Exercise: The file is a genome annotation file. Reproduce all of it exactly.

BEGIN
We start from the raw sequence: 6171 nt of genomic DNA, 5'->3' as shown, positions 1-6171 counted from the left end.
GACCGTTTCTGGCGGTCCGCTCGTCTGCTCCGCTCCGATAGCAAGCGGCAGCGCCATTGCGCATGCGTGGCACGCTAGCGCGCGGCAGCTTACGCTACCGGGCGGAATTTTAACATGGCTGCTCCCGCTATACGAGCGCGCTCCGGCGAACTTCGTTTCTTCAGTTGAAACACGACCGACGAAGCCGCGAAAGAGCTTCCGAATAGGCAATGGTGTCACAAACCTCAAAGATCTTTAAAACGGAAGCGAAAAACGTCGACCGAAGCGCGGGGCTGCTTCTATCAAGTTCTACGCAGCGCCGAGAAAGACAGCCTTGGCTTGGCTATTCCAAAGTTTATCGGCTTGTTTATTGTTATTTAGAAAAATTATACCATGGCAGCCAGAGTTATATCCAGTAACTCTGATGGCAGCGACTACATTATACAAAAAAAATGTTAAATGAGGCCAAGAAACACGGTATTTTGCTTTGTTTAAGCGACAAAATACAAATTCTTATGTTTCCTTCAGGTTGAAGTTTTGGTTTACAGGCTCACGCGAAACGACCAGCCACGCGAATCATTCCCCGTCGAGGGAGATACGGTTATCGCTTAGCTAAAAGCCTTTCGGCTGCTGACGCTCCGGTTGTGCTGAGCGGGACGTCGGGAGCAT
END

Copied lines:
We start from the raw sequence: 6171 nt of genomic DNA, 5'->3' as shown, positions 1-6171 counted from the left end.
GACCGTTTCTGGCGGTCCGCTCGTCTGCTCCGCTCCGATAGCAAGCGGCAGCGCCATTGCGCATGCGTGGCACGCTAGCGCGCGGCAGCTTACGCTACCGGGCGGAATTTTAACATGGCTGCTCCCGCTATACGAGCGCGCTCCGGCGAACTTCGTTTCTTCAGTTGAAACACGACCGACGAAGCCGCGAAAGAGCTTCCGAATAGGCAATGGTGTCACAAACCTCAAAGATCTTTAAAACGGAAGCGAAAAACGTCGACCGAAGCGCGGGGCTGCTTCTATCAAGTTCTACGCAGCGCCGAGAAAGACAGCCTTGGCTTGGCTATTCCAAAGTTTATCGGCTTGTTTATTGTTATTTAGAAAAATTATACCATGGCAGCCAGAGTTATATCCAGTAACTCTGATGGCAGCGACTACATTATACAAAAAAAATGTTAAATGAGGCCAAGAAACACGGTATTTTGCTTTGTTTAAGCGACAAAATACAAATTCTTATGTTTCCTTCAGGTTGAAGTTTTGGTTTACAGGCTCACGCGAAACGACCAGCCACGCGAATCATTCCCCGTCGAGGGAGATACGGTTATCGCTTAGCTAAAAGCCTTTCGGCTGCTGACGCTCCGGTTGTGCTGAGCGGGACGTCGGGAGCAT